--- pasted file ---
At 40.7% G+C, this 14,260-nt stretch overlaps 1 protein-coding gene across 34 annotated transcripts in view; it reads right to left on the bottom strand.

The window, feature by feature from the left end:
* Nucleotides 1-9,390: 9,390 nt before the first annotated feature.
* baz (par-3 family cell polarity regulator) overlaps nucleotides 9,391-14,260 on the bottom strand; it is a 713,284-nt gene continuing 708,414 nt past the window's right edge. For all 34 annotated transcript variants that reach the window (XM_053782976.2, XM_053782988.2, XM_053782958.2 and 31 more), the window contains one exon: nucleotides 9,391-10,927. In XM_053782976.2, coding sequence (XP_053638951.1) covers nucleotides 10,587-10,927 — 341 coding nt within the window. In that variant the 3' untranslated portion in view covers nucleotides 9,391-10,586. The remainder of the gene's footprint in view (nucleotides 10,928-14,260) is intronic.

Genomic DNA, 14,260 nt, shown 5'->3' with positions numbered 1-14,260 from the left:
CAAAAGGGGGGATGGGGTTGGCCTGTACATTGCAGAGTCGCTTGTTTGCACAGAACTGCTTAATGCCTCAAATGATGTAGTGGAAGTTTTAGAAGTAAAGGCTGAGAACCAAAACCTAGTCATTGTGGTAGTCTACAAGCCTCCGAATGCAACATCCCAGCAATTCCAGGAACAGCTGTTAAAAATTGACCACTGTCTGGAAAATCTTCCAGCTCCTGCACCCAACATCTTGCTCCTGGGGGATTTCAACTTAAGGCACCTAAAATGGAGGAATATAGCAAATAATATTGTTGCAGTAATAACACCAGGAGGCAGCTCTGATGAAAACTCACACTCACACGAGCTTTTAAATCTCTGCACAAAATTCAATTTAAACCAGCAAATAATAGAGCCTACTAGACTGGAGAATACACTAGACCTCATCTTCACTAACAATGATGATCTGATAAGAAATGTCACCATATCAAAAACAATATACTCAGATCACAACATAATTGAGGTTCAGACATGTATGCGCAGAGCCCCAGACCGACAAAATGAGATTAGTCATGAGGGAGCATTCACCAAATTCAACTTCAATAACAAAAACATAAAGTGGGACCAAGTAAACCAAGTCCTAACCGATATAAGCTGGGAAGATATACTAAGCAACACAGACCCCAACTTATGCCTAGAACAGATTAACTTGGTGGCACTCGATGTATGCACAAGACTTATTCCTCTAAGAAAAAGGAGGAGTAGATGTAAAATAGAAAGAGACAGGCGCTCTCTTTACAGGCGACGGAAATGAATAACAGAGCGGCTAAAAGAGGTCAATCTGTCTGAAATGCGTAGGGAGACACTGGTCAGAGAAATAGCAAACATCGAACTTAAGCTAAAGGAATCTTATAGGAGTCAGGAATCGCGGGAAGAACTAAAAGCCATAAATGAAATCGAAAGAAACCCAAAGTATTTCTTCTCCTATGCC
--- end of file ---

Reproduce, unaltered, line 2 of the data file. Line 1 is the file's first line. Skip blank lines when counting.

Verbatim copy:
The window, feature by feature from the left end: